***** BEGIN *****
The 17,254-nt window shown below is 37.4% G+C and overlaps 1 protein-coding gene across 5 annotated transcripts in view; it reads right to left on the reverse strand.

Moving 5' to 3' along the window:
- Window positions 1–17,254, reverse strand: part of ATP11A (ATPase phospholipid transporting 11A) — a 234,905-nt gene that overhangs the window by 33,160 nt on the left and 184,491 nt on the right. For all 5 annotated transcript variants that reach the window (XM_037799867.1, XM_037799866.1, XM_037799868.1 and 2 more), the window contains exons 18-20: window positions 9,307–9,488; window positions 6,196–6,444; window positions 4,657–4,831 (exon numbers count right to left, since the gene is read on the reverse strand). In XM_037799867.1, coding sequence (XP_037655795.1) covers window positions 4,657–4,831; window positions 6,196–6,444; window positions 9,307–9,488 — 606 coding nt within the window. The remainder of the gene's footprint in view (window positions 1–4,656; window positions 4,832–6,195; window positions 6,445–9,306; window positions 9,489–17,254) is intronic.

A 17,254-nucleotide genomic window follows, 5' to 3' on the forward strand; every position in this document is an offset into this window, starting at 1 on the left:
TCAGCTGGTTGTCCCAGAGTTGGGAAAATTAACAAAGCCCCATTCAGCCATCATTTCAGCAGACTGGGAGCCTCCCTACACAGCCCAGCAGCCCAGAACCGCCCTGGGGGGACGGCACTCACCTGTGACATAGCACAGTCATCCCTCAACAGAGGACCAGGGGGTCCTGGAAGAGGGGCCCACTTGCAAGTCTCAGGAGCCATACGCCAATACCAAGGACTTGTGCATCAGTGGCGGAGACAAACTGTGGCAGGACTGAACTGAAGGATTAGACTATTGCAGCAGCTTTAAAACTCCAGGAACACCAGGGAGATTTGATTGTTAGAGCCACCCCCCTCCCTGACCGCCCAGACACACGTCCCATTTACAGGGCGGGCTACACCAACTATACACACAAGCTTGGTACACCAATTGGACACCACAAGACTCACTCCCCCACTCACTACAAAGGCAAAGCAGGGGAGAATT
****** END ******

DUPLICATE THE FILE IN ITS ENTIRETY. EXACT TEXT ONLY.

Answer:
The 17,254-nt window shown below is 37.4% G+C and overlaps 1 protein-coding gene across 5 annotated transcripts in view; it reads right to left on the reverse strand.

Moving 5' to 3' along the window:
- Window positions 1–17,254, reverse strand: part of ATP11A (ATPase phospholipid transporting 11A) — a 234,905-nt gene that overhangs the window by 33,160 nt on the left and 184,491 nt on the right. For all 5 annotated transcript variants that reach the window (XM_037799867.1, XM_037799866.1, XM_037799868.1 and 2 more), the window contains exons 18-20: window positions 9,307–9,488; window positions 6,196–6,444; window positions 4,657–4,831 (exon numbers count right to left, since the gene is read on the reverse strand). In XM_037799867.1, coding sequence (XP_037655795.1) covers window positions 4,657–4,831; window positions 6,196–6,444; window positions 9,307–9,488 — 606 coding nt within the window. The remainder of the gene's footprint in view (window positions 1–4,656; window positions 4,832–6,195; window positions 6,445–9,306; window positions 9,489–17,254) is intronic.

A 17,254-nucleotide genomic window follows, 5' to 3' on the forward strand; every position in this document is an offset into this window, starting at 1 on the left:
TCAGCTGGTTGTCCCAGAGTTGGGAAAATTAACAAAGCCCCATTCAGCCATCATTTCAGCAGACTGGGAGCCTCCCTACACAGCCCAGCAGCCCAGAACCGCCCTGGGGGGACGGCACTCACCTGTGACATAGCACAGTCATCCCTCAACAGAGGACCAGGGGGTCCTGGAAGAGGGGCCCACTTGCAAGTCTCAGGAGCCATACGCCAATACCAAGGACTTGTGCATCAGTGGCGGAGACAAACTGTGGCAGGACTGAACTGAAGGATTAGACTATTGCAGCAGCTTTAAAACTCCAGGAACACCAGGGAGATTTGATTGTTAGAGCCACCCCCCTCCCTGACCGCCCAGACACACGTCCCATTTACAGGGCGGGCTACACCAACTATACACACAAGCTTGGTACACCAATTGGACACCACAAGACTCACTCCCCCACTCACTACAAAGGCAAAGCAGGGGAGAATT